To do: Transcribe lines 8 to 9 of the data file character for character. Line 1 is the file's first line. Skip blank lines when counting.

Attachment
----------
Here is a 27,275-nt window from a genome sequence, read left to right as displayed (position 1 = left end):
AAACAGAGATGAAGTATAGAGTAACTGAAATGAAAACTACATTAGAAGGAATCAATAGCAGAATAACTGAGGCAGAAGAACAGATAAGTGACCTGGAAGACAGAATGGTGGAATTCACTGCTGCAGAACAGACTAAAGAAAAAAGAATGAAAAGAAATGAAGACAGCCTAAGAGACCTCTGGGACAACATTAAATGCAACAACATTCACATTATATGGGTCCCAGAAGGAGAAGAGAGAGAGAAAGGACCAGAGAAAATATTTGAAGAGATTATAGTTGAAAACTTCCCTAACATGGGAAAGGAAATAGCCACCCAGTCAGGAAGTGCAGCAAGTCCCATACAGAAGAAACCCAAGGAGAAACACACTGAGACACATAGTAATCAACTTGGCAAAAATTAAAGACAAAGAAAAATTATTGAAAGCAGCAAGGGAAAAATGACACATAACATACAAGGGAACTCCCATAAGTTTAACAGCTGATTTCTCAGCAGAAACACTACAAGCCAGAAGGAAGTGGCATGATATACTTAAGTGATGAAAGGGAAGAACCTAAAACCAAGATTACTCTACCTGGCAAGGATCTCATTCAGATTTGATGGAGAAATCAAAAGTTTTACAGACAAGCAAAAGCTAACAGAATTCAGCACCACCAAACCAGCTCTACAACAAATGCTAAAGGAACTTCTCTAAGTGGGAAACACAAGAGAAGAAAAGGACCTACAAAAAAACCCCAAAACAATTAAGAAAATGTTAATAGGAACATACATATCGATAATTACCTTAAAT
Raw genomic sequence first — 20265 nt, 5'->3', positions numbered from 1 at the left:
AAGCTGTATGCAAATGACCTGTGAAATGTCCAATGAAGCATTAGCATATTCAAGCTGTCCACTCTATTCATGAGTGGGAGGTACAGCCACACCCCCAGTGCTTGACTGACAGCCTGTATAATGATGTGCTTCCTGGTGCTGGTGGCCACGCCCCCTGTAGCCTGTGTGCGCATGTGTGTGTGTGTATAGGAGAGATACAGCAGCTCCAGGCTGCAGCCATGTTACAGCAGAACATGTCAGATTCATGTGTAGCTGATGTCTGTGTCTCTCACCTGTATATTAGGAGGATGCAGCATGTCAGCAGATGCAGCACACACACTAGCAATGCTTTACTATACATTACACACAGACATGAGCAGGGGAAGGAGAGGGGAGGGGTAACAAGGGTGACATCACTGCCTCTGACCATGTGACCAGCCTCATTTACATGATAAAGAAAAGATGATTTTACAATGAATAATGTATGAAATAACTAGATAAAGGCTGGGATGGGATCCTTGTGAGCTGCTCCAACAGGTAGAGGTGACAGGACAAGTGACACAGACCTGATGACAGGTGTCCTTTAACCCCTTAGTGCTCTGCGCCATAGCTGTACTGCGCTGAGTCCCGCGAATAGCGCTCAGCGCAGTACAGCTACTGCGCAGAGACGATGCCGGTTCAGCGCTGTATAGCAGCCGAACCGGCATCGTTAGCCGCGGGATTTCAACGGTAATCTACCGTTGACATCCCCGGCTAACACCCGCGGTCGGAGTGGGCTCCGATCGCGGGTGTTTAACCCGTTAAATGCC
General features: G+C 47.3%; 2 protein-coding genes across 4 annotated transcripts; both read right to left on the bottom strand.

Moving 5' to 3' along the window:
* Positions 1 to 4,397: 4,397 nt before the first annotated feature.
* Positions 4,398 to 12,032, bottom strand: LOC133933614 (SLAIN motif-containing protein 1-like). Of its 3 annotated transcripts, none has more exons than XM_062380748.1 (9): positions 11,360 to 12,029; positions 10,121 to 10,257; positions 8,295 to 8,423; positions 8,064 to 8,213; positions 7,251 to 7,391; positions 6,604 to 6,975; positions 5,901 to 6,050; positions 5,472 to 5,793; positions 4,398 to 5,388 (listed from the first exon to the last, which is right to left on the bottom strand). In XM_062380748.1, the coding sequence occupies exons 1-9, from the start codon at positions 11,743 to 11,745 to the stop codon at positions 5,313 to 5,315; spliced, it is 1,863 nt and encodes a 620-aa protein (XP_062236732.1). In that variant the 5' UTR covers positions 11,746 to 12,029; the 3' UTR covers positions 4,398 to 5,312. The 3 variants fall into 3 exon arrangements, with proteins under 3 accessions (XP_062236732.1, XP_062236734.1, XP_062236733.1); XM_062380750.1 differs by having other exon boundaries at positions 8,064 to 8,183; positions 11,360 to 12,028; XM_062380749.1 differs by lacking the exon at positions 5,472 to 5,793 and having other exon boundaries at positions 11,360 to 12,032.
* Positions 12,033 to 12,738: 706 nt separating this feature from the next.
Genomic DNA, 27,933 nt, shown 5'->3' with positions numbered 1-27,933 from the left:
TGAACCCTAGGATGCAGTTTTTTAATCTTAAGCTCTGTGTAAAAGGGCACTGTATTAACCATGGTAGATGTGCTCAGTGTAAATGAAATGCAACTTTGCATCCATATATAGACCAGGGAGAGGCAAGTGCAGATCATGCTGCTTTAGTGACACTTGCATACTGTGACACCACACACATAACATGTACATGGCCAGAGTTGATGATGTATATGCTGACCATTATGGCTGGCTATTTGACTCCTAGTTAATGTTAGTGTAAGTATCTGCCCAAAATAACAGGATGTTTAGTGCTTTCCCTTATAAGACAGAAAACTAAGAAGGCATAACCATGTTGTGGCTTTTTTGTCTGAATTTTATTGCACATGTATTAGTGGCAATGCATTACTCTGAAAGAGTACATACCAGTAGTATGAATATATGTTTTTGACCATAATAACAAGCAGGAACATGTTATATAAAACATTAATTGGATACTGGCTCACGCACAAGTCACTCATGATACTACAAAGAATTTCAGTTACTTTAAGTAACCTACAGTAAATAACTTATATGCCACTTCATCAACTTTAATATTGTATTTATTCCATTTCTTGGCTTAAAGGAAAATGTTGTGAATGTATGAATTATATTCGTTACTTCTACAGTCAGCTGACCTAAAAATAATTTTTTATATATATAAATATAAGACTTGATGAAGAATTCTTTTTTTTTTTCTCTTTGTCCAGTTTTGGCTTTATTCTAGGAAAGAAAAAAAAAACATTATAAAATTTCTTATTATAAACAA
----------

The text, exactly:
* Positions 4,398 to 12,032, bottom strand: LOC133933614 (SLAIN motif-containing protein 1-like). Of its 3 annotated transcripts, none has more exons than XM_062380748.1 (9): positions 11,360 to 12,029; positions 10,121 to 10,257; positions 8,295 to 8,423; positions 8,064 to 8,213; positions 7,251 to 7,391; positions 6,604 to 6,975; positions 5,901 to 6,050; positions 5,472 to 5,793; positions 4,398 to 5,388 (listed from the first exon to the last, which is right to left on the bottom strand). In XM_062380748.1, the coding sequence occupies exons 1-9, from the start codon at positions 11,743 to 11,745 to the stop codon at positions 5,313 to 5,315; spliced, it is 1,863 nt and encodes a 620-aa protein (XP_062236732.1). In that variant the 5' UTR covers positions 11,746 to 12,029; the 3' UTR covers positions 4,398 to 5,312. The 3 variants fall into 3 exon arrangements, with proteins under 3 accessions (XP_062236732.1, XP_062236734.1, XP_062236733.1); XM_062380750.1 differs by having other exon boundaries at positions 8,064 to 8,183; positions 11,360 to 12,028; XM_062380749.1 differs by lacking the exon at positions 5,472 to 5,793 and having other exon boundaries at positions 11,360 to 12,032.
* Positions 12,033 to 12,738: 706 nt separating this feature from the next.